I would also note the huge change in Paul's thought from persecuting Christians to worshiping with them, founding churches, loving Christ, and pouring his heart into God's work. What would have caused a Pharisee, possibly even a member of the Sanhedrin, to undergo such a change? People focus on the change of the 11 disciples from Jesus' ministry to afterward, which is significant, but Paul is on another level entirely. He later describes himself as the worst of sinners, a persecutor of Christ himself.
The most interesting thing to me about this is not just the change but how it changed his theology, his biblical interpretation, and his sense of God's fundamental heart. It's like night and day comparing his letters to the Pharisees he and Jesus contrast their message with. The only thing I can think of to explain this is that he had such a vivid encounter with the resurrected Christ that he had to go back and rethink all of the scriptures that he'd spent so much time in, leading to a revolutionary understanding that just happened to match up to and explain what the apostles confirmed about what Jesus had taught them. You can use a liar-lunatic-"met-the-Lord" argument with Paul at this point.
That's the form of the prophecy argument that seems to me to be incredibly good. People will still resist it, of course, but it seems more to be grasping at straws or out of mere ignorance of what the Hebrew Bible actually says than anything else.
Unity of the Bible:
Before I go into the argument, I should point out that some people see disunity in the Bible and therefore use it as a reason to undermine the Bible. I'm well aware of such approaches. First, I don't think most such arguments hold any water at all. See my handout from an apologetics course I taught on issues relating to challenges against the Bible for some details on supposed contradictions in the Bible. [Dead link removed. I';m not sure I still have this document anywhere.] Most of these claims involve misunderstandings of the cultural context, the standards of recording information, or the possibility that two accounts of something can present different details while both being accurate. Many of them also ignore the fact that some accounts are presenting the deeper meaning of something that is merely reported elsewhere. The worst kind of mistake is to assume that a tension between two ideas that don't seem to go together is a contradiction when both are deliberately affirmed together in the same passages to make a deliberate theological point (say, that God is sovereign yet we're fully responsible for what we do). It's hardly worth spending much time responding to that kind of reductionism.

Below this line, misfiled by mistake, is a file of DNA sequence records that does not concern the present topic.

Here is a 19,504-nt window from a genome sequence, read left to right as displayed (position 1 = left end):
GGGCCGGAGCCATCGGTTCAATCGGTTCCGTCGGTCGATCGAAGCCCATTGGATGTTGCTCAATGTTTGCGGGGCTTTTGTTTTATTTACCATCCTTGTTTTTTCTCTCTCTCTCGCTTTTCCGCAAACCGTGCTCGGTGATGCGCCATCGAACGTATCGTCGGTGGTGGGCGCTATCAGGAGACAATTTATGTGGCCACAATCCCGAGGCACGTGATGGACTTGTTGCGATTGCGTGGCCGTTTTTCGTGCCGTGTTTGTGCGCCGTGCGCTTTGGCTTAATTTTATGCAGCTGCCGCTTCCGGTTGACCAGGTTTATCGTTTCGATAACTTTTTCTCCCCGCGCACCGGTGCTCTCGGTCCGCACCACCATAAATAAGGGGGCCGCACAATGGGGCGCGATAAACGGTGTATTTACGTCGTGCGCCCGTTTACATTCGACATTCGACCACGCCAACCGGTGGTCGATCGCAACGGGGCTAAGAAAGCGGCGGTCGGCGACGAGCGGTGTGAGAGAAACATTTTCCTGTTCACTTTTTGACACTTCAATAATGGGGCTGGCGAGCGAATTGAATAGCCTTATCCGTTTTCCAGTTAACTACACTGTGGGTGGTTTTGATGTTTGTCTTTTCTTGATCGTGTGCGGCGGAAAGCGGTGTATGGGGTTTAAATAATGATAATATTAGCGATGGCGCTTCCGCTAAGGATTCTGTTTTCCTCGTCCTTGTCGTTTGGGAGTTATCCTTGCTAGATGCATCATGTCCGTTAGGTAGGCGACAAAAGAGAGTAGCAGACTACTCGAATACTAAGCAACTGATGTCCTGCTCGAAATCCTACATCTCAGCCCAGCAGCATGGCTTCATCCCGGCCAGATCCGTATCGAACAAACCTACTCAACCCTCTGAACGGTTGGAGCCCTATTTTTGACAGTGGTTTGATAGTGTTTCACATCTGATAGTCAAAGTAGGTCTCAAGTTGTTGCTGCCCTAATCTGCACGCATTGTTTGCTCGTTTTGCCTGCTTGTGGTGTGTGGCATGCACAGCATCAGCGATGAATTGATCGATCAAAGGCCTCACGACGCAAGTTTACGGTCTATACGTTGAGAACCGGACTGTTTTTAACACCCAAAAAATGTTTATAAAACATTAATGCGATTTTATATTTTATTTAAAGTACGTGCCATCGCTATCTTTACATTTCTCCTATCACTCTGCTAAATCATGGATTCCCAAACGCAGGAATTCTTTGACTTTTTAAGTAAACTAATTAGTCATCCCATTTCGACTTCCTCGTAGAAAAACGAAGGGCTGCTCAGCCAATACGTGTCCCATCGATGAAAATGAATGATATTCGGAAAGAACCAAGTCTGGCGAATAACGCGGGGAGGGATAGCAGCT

My second point about this objection is probably even more to the point. I'm not (at least in this piece) arguing for inerrancy, the view that every detail of the Bible is entirely accurate on whatever level it was intended to be about. (Disclaimer: inerrantism doesn't mean you have to take Genesis 1 as a science text unless it was originally intended as such. If Genesis 1 is not about a scientific ordering of when different things were created but a theological description of the God of Israel as creator of all things, as opposed to other views of God, then don't read it as a science text, and you can still take it as accurate for what it was communicating.) The idea that the Bible is inerrant (or infallible, if you prefer, which isn't exactly the same thing), is an important element in what I take to be orthodox Christian belief. I don't deny it. However, it is not what I'm trying to argue in this discussion, and I'm not sure the argument I'm presenting here will get exactly that view. Perhaps all I'm arguing for here is that the Bible, in its general progression or argument, is united in its progression of telling of the fall, the problems that resulted, what would be required for a solution, and what God's solution is now and will be. Just that suggests something amazing, given the time scale and multiplicity of backgrounds involved in the eventual product. All I claim to have shown is that it should count as evidence that God was involved in its coming together. Inerrantism or infallibilism would not follow just from that, at least not in a way that could be shown convincingly and easily (though I think once you admit God's hand in it, the inerrantist or infallibilist has her foot in the door, but I'll leave that thought for another time).